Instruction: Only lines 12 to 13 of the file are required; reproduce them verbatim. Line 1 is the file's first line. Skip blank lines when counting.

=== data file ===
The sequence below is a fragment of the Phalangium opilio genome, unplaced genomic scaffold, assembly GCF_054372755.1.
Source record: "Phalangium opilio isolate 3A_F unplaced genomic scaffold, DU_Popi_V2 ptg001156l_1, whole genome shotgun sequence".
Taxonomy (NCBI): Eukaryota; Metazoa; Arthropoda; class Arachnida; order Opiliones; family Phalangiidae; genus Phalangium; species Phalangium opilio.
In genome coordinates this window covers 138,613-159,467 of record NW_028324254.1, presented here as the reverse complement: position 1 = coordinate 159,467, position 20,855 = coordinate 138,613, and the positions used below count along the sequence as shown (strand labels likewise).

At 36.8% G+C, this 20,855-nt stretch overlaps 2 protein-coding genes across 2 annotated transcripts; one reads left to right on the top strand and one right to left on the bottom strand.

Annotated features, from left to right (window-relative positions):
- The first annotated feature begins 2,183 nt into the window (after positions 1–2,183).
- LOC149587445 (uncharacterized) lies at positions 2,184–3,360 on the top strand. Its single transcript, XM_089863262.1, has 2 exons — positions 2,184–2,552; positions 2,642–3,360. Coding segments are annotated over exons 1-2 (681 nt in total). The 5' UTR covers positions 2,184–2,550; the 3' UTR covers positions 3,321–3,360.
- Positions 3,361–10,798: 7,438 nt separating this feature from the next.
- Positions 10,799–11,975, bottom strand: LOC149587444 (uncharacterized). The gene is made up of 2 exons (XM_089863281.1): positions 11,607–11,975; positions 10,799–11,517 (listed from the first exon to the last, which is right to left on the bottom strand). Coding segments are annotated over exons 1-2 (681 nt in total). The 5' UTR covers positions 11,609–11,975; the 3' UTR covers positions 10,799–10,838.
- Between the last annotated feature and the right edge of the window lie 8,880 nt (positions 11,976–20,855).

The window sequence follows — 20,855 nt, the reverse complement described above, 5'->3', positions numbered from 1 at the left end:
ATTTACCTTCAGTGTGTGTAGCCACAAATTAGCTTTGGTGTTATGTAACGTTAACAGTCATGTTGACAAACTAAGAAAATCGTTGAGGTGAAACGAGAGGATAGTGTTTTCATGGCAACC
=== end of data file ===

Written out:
The window sequence follows — 20,855 nt, the reverse complement described above, 5'->3', positions numbered from 1 at the left end:
ATTTACCTTCAGTGTGTGTAGCCACAAATTAGCTTTGGTGTTATGTAACGTTAACAGTCATGTTGACAAACTAAGAAAATCGTTGAGGTGAAACGAGAGGATAGTGTTTTCATGGCAACC